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To be honest if you are restoring a 911 I don't know if I would do anodizing if you never have done it before. There is a learning curve to it. The anodizing I do is using sodium bisulfate which is swimming pool ph negative. The pros and other hobbyist use sulfuric acid. Caswells is one place to get what you need if you are going to go sulfuric acid. I have had good results with what I am using but recently learned I need to keep a closer watch on the ph level. The issues I was having had to do with the ph level getting to high.

See some of the links, if you already haven't, that are in this posting http://www.hobby-machinist.com/showthread.php/14244-A-General-Thread-On-Anodizing-Aluminum-Info-Websites-Methods .
Hopefully it will shed light on all the ins and outs of anodizing when you read these pages the links lead too.

I want to mention when a part is anodized and it does not suit or has issues you can strip the anodizing off and reanodize. The problem you can get though is lose of material you are anodizing. The removal process uses caustic materials which will eat the aluminum away if you are not careful. This is why I warn against doing your 911. If the 911 is important to you and you want it anodized I would have it professionally done. Cost I have no idea.

Ed
 
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Tom Griffin

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Ok, I give up...what's a 911?
 

eac67gt

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You know I am not really sure. After I thought about it maybe it is a Porsche 911. At first when I replied I thought it was a 1911. My brain don't work right. :nuts:

Never the less if he is restoring something I would be leery about anodizing if you never did it before.
 

PurpLev

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well, the good news about this, is that for fairly cheap you are back in business, just a slight detour.
 
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Tom Griffin

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Hmmm, a vintage 1911 has no aluminum parts, so it must be a Porsche. :thumbsup:

Tom
 

eac67gt

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Yep for $7 at Lowes I got more ph neg and refilled the tank. The solution was not contaminated just weak. I now have a digital ph meter and can keep an eye on it and just add more ph neg when needed. I wish I would have saved some of the old solution before I dumped it so I could have checked it with the ph meter just to see how high the ph had gotten. The new mix works just as good as it did when I first started about 6 months ago. When thing I did see that slowly probably degraded the solution was I would leave the cathode in the tank for extended periods of time and crystals would grow on it. There was one point I probably took a cup of crystals out after leaving the cathode in for 2 weeks. Now when I am done I take the cathode out every time.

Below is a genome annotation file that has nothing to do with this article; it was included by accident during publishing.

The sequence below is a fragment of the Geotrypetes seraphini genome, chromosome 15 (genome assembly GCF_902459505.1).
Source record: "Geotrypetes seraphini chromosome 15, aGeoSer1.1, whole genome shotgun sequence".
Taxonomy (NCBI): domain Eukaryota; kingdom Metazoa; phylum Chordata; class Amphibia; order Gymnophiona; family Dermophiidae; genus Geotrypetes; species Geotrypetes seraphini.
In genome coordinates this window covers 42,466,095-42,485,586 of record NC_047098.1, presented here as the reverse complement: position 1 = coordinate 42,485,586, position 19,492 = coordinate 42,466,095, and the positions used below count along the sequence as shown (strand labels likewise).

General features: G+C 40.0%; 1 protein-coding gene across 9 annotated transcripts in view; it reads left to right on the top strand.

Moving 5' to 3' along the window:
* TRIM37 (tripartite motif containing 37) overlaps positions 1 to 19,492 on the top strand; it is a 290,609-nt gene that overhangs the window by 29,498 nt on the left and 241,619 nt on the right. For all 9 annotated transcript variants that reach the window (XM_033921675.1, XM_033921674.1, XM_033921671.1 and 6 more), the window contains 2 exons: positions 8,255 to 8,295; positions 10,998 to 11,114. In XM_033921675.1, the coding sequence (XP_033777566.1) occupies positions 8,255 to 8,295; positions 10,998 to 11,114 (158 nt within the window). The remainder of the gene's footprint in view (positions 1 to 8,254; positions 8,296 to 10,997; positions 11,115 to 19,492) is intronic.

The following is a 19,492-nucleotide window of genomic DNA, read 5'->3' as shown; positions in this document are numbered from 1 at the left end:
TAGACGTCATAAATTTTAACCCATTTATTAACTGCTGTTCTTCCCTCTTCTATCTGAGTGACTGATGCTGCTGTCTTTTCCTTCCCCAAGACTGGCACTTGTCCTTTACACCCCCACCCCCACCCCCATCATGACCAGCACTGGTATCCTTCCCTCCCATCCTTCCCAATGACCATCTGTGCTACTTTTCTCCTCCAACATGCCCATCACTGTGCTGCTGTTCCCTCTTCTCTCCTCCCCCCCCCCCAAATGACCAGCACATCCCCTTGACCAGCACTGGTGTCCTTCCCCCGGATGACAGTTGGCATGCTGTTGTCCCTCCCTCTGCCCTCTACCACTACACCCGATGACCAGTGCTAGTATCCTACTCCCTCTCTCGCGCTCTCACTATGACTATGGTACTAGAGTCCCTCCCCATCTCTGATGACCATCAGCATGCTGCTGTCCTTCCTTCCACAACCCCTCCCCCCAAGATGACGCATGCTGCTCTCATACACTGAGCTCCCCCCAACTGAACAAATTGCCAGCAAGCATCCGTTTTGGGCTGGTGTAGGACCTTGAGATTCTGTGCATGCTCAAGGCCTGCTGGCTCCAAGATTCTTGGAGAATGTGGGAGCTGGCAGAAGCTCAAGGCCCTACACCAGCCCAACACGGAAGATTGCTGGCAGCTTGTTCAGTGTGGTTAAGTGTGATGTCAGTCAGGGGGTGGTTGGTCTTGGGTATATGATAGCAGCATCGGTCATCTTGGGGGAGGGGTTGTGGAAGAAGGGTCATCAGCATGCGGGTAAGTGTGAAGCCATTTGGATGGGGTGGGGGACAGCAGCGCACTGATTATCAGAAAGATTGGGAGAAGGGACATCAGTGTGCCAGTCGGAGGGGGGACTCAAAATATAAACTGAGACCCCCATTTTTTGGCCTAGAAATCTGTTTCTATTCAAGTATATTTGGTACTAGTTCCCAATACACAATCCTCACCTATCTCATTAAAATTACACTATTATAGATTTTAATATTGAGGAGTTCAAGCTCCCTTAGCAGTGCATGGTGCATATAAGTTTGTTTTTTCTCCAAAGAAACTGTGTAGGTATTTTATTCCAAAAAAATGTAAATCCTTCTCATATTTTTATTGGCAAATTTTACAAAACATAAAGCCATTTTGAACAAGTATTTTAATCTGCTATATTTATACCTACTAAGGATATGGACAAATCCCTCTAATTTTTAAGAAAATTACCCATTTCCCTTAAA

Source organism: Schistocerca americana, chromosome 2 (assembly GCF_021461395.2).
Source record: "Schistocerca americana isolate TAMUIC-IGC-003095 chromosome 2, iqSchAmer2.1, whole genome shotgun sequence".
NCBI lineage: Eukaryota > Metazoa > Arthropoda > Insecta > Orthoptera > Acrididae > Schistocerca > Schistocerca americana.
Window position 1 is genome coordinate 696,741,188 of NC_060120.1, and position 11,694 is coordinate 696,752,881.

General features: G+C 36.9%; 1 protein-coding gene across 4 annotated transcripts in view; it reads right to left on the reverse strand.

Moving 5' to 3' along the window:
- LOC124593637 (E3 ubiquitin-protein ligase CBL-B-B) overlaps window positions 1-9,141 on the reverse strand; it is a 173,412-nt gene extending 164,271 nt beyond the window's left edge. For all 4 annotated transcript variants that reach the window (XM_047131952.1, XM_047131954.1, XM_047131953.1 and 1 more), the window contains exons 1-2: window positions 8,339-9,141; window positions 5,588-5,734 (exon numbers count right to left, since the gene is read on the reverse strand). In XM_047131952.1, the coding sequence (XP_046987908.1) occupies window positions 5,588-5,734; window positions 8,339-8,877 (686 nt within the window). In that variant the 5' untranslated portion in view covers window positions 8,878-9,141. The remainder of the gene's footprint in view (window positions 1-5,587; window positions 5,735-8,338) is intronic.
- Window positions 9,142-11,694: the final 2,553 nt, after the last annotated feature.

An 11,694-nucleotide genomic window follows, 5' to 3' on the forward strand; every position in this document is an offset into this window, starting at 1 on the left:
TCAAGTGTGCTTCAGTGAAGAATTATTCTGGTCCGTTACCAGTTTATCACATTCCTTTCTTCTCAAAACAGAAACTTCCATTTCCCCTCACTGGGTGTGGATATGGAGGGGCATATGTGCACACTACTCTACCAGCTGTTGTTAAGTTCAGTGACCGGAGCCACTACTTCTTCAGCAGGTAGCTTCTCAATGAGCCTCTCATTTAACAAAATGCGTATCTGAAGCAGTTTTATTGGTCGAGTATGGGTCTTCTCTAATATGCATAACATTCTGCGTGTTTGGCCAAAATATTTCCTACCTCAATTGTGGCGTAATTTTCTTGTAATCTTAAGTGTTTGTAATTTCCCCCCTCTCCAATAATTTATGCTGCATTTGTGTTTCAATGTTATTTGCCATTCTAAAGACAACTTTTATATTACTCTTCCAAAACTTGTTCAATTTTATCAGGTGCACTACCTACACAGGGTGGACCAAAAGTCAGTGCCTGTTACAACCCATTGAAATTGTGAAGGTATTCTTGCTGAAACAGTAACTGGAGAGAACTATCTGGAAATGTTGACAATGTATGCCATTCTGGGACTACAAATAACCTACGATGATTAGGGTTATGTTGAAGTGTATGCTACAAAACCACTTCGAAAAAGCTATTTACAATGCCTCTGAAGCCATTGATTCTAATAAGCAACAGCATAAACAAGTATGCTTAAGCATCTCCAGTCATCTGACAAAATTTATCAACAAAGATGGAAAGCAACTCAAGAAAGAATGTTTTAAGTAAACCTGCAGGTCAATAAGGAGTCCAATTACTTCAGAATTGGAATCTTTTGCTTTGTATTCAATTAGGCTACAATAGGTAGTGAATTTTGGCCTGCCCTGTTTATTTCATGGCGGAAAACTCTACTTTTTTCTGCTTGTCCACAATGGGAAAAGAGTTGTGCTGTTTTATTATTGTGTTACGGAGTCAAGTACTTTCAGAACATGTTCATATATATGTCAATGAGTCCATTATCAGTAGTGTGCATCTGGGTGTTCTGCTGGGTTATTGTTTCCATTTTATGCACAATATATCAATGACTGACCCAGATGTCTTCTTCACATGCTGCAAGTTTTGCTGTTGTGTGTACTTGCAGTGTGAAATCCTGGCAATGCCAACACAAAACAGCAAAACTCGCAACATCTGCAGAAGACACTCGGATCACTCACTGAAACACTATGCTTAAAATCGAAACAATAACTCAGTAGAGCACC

Hey Tony you can anodize an entire Porsche if the tank is big enough. :rofl::rofl::rofl::rofl:


Ed
 
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Tony Wells

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Depends on the finish you want. Chemical stripping tends to leave a rough surface when I've had it done, even professionally, so if I wanted a smooth, consistent surface, I'd spend some time carefully removing it with abrasives, then polishing it as needed. The key is to make the finish prior to anodize match the desired end result. Shiny will be high gloss, something like glass bead will be matte. Most trim anodizing I've seen is not glossy, so I believe I'd go with a low pressure walnut blast or similar. If not done right, chemical stripping can leave pits that are impossible to hide.
 

outsider347

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Yep
1979 Porsche 911
The window frames are anodized black, but the PO allowed them to rattle in the doors resulting in the need of a re do

would it be best to chemically strip the old anodize off, or sand it?
Maybe best to then have the ano re applied by a pro
what do you think?
tks

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Tony Wells

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Am I seeing things, or did I post an answer before you posted the question? That's the way it displays for me.
 

eac67gt

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Are you seeing things or aren't you. Is the south pole really the bottom of the planet or the top. :headscratch:

Yep that is the way I am seeing it Tony. First time I saw that.

You are right on the money though Tony. I would not use a chemical means to try and strip the old anodizing off. If over applied it does pit the metal and there is a general loss of metal also. In a trim piece I don't think thinning of the metal is something you really want to chance.

Maybe you should have it priced with a professional anodizer to have the old stripped/blasted off and re-anodized and then go from there. The anodizing itself you are probably going to want a pro to do anyway because based on what a lot of trim pieces are in size it would be costly for you to set up a tank big enough to do the pieces in.

If you do the stripping yourself as Tony said it is best to use the walnut blasting to do least amount of damage.

Ed
 

motoseeya

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A lot of lamps for outside are not aluminum they are some kind of like pot metal I can't for the life of me pull the name out right now. I think my hard drive is just getting old. I will think of it
in a day or too. motoseeya